It’s about that time that many of the courses we’ve been teaching are coming to an end. Just last week we wrapped up our entrepreneurship class, named Construye Tus Sueños, or Build Your Dreams. The course takes you through each step of developing a business plan, from evaluating your business idea, to planning out the financial situation.
We had 11 students finish the course, write a full business plan, and present it in front of a panel of local judges. It was a formal wrap-up to the class and I felt so proud watching my students defend their idea and use technical vocab they had learned in the class without flinching.
Rafael was our motivational speaker as he opened up a restaurant after completing the same course a couple of years ago. He encouraged the youth to not hold back in fear, but to use their skills to reach for their goals.
Here in Paraguay, certificates are part of the end of almost every course or workshop or event. They are very important. They represent what you’ve accomplished and they are saved and showed off in a sort of portfolio. Almost like a big ol’ resume.
How to properly present these certificates is a skill we’ve mastered over the past two years.
The person’s name is called. They come forward while the audience claps. The certificate is presented (perhaps a photo is snapped at this point) and then the rest of the line shakes hands or double kisses the cheek and congratulates the participate.
Then usually another photo is snapped with the certificate shown.
It was a very fun, energetic, smart group of participants. Now the class is over but we’re working with one student, Day, who is pictured in the very first photo of this post, who we invited to attend the national level business plan workshop with us in July. She’s worked hard to polish up her plan, which we submit by tomorrow for the national-level judges to read and critique. At the July workshop, there is even seed funding to be awarded to help some businesses really get off the ground.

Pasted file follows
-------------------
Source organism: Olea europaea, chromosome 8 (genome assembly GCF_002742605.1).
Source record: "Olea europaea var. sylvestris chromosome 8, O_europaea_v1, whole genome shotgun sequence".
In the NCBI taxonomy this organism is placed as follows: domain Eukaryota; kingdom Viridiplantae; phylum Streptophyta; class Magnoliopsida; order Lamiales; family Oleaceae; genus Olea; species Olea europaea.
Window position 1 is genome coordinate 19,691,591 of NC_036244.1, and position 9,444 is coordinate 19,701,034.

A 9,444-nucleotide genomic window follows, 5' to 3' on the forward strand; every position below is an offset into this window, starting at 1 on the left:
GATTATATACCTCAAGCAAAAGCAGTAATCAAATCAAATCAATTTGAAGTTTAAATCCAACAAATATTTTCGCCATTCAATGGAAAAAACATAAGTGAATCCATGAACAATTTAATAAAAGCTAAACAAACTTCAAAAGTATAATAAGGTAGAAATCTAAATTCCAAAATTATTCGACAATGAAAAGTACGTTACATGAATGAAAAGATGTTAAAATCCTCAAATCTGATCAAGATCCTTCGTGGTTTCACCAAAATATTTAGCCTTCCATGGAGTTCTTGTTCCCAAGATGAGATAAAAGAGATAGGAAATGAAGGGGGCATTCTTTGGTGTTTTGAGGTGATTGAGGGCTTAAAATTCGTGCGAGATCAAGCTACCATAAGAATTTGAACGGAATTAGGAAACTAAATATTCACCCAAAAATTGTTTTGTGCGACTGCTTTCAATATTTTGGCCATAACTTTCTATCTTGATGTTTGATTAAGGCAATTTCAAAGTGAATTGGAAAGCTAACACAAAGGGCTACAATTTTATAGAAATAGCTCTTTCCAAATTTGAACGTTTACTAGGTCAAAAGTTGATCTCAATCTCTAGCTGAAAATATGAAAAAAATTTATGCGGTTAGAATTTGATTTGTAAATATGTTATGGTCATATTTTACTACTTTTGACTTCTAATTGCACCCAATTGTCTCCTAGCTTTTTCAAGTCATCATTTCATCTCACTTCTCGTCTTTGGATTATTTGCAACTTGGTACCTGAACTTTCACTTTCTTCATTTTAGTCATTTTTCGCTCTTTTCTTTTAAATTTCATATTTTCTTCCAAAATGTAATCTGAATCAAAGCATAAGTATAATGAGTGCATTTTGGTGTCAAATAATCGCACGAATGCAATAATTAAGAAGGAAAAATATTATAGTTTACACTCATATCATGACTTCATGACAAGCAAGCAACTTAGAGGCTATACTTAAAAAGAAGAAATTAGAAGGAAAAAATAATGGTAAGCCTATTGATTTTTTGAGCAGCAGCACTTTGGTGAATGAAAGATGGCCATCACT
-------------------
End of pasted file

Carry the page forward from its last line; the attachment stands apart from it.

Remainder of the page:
Wednesday saw us wrapping up another class, this time a computer one. We were asked to teach a computer skills class to local teachers who were given a laptop through a government program. The purpose of this gift was to help them with their work as teachers, but the reality was that many of them had little knowledge or confidence in how to use them.
We taught how to move around in the computer, save files and retrieve them once again, and create folders for organizing all those documents. We taught the basics of creating documents, spreadsheets, and presentations and finished the course by creating an email account for each of the 15 participants.
It was fun to work with a whole room full of adults, as many of the other courses we’ve taught over the years have been more widely attended by youth. It was also fun to slip in some of my favorite teaching strategies into the teaching of this class, in the hopes it could spark some new ideas that the teachers could put in to practice in their own classrooms.
Wednesday marked the end, so more certificates, speeches, and snacks ensued. It was touching to hear some of the impromptu speeches the participants gave about how much the course meant to them. They mentioned feeling overwhelmed and scared of breaking the computer before the class and now they have confidence that they can get around and make good use of the machines.
They were excited to already be putting the lessons into practice at their work and thanked us for the confidence the course gave them to keep up with their technology-adept colleagues.
Isaiah and I were even surprised to receive certificates of our own, presented by the superintendent, as a symbol of their thanks to us for implementing the course.
It was a very sweet group of people and in a way it’s sad to see these things coming to an end. In another way, it feels great to be wrapping things up with a bow, a certificate…and an empanada.